Ice cool Novak Djokovic calmed Serbian nerves on Friday to level the Davis Cup final at 1-1 after team mate Janko Tipsarevic was thrashed by France's Gael Monfils in the Belgrade Arena.
Djokovic, whose country's hopes of winning the trophy for the first time rest heavily on his shoulders, outclassed Gilles Simon for a 6-3, 6-1, 7-5 victory played out to a soundtrack of beating drums and inflatable plastic batons.
Saturday's doubles which, barring tweaks by either captain, will be between Serbians Nenad Zimonjic and Viktor Troicki and French pair Arnaud Clement and Michael Llodra now takes on enormous significance in the 98th edition of the team event.
Djokovic could even be used on Saturday, such is the world number three's importance to Serbia's cause.
"The best choice is to have two Novaks but that's impossible, so that's why I need to choose another player," Serbia captain Bogdan Obradovic told reporters.
Had there been two Djokovics on Friday Serbia would probably be well on their way to winning the title but as it turned out an expectant atmosphere in the 17,000-seater arena almost went flat as Tipsarevic imploded.
After traditional folk dancers provided the pre-match entertainment and choirs of children sang the national anthems the home fans settled back in the hope Tipsarevic would given their team a flying start.
The bearded world number 49 could hardly have started in worse fashion, however.
He began with two feeble double faults and the errors continued to pour from his racket during a 6-1, 7-6, 6-0 drubbing that left him fearing the axe for Sunday's reverse singles.
"That never happened to me in my life," Tipsarevic told reporters, referring to the double faults that had him staring at his strings in disbelief while his watching team mates shifted uncomfortably in their seats.
"Honestly, I don't know whether I should play (on Sunday) and what to expect, it's up to the captain."
Wild horses would not keep Djokovic away as the world number three, owner of a cafe-bar across the street from the stadium, gave a solid display against Simon who was selected by France captain Guy Forget for the second singles ahead of Llodra.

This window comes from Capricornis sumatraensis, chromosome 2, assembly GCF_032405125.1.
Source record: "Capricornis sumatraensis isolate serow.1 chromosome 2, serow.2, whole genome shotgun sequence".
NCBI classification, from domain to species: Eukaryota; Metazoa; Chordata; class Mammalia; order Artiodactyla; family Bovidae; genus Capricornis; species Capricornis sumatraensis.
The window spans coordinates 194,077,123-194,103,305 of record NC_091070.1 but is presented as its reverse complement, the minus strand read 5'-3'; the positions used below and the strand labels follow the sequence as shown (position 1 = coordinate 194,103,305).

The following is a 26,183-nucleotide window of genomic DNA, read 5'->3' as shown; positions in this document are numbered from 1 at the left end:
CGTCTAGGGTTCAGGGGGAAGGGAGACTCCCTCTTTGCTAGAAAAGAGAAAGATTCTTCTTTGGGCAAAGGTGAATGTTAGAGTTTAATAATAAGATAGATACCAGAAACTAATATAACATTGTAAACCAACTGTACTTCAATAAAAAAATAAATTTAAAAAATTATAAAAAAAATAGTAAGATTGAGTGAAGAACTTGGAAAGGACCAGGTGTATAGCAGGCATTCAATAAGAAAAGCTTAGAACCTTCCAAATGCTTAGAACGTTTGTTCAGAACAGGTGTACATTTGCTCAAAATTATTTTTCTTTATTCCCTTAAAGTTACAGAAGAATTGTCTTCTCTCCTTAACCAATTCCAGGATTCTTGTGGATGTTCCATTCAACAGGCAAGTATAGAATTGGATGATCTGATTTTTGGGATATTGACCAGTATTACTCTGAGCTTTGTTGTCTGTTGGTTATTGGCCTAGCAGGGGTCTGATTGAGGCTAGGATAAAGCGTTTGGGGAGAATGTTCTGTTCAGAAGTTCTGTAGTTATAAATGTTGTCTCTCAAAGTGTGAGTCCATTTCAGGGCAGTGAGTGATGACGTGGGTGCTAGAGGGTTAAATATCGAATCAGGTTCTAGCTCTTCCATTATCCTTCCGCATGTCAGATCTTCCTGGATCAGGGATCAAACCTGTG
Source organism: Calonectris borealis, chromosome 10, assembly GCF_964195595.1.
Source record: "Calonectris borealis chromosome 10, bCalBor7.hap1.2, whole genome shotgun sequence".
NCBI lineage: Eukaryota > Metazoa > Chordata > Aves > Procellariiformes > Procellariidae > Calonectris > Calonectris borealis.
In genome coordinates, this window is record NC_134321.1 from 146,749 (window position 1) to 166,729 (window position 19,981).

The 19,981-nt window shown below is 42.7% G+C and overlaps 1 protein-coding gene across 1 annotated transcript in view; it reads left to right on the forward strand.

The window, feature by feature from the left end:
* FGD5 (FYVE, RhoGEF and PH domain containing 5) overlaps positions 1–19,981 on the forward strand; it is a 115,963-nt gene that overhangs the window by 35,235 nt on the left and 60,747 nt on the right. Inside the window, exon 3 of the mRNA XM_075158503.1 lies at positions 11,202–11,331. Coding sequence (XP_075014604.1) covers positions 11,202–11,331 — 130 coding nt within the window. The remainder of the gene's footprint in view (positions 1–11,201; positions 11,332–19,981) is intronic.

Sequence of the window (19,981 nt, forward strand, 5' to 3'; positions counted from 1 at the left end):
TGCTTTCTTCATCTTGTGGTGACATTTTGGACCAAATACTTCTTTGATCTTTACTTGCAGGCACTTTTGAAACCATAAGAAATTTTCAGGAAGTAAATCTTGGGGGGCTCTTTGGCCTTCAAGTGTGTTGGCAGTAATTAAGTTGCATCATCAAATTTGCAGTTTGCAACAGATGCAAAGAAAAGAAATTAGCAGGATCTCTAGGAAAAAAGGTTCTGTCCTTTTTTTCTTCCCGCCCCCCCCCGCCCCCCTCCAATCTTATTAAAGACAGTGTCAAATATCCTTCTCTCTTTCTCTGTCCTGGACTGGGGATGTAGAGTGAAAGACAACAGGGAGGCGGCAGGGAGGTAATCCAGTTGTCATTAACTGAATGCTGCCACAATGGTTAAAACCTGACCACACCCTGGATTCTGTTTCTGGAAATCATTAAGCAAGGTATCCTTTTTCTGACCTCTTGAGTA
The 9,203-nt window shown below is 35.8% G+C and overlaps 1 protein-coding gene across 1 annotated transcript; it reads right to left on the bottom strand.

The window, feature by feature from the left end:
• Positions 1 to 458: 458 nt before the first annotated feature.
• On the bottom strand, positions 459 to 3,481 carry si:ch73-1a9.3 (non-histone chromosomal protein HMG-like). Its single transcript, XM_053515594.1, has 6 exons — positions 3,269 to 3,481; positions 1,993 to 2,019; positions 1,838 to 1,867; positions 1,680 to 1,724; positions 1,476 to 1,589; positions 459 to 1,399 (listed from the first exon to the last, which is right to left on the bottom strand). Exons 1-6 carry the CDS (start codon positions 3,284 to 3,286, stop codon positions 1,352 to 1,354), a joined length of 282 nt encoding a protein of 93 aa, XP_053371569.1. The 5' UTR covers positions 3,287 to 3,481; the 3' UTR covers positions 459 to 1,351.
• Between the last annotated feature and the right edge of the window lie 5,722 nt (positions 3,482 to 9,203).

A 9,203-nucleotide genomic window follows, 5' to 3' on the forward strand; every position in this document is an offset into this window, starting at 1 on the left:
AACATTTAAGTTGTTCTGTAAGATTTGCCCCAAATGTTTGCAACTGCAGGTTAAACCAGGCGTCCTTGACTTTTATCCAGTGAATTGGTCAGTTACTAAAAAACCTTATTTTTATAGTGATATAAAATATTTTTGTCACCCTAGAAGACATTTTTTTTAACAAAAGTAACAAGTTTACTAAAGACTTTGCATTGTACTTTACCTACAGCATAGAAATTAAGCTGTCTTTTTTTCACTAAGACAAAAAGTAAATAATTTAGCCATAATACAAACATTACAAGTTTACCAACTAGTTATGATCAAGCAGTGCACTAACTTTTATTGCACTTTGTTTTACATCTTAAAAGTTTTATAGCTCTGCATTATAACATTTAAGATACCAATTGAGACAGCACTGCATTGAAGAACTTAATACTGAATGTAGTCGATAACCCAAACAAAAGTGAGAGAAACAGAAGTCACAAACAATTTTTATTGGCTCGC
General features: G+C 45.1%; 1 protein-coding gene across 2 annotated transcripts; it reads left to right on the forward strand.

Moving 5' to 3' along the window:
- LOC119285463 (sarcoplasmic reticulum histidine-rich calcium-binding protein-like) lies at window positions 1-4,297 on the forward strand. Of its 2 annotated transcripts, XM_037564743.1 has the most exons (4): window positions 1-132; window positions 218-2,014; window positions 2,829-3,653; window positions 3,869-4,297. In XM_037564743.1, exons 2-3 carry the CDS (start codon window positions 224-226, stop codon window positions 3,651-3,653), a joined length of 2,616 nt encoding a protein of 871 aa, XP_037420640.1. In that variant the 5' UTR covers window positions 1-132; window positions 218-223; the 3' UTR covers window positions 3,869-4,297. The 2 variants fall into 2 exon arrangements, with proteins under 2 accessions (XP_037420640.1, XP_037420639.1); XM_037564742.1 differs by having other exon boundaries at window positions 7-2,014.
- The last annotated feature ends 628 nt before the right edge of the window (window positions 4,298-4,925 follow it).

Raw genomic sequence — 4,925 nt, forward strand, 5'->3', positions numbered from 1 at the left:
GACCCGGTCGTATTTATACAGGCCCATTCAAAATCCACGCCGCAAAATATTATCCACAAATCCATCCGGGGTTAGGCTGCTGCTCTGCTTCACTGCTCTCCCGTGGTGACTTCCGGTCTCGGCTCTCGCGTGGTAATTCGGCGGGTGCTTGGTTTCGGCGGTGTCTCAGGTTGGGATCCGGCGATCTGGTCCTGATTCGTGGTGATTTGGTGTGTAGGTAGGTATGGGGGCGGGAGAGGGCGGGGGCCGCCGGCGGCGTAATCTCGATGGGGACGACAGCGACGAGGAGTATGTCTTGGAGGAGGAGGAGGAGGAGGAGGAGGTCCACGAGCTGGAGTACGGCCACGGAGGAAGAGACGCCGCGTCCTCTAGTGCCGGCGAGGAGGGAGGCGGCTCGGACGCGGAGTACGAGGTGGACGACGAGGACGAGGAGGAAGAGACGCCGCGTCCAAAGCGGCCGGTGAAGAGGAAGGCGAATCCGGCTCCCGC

Djokovic broke serve after a marathon seventh game, whipping up the crowd with a huge fist-pump after his opponent netted an attempted pass.
Simon's never really posed a threat after that despite noisy backing from a 1,000-strong clump of flag-waving French fans all dressed in blue. Djokovic broke to love to take the first set before coasting through the second.
The Serb conducted the cheering crowd during the third set but the celebrations looked a little premature when he suffered a rare lapse, squandering two match points at 5-4 to allow Simon to extend the contest.
Djokovic, 23, hit back immediately and sealed the win in two hours 18 minutes to inflict France's first reverse in a 'live' rubber in this year's competition.
"When I dropped my level a little bit near the end and started making some mistakes the crowd got me up and I won.
"That's why it's important to have them on our side," Djokovic, who has won all six of his singles rubbers en route to the final, told reporters.
While the crowd were noisy and enthusiastic, there were none of the unsavoury incidents that occasionally wreak havoc at major sporting events in the land-locked Balkan nation, particularly at soccer grounds.
Only when Tipsarevic lost his cool over a line call at the start of the second set tiebreak against Monfils did the generally vibrant and good-natured atmosphere become more raucous, although it did not deter the Frenchman.
"The Serbian crowd is like a normal crowd," said Monfils. "I think it's more like the French press trying to build something up like crazy. I think the Serbians are very fair."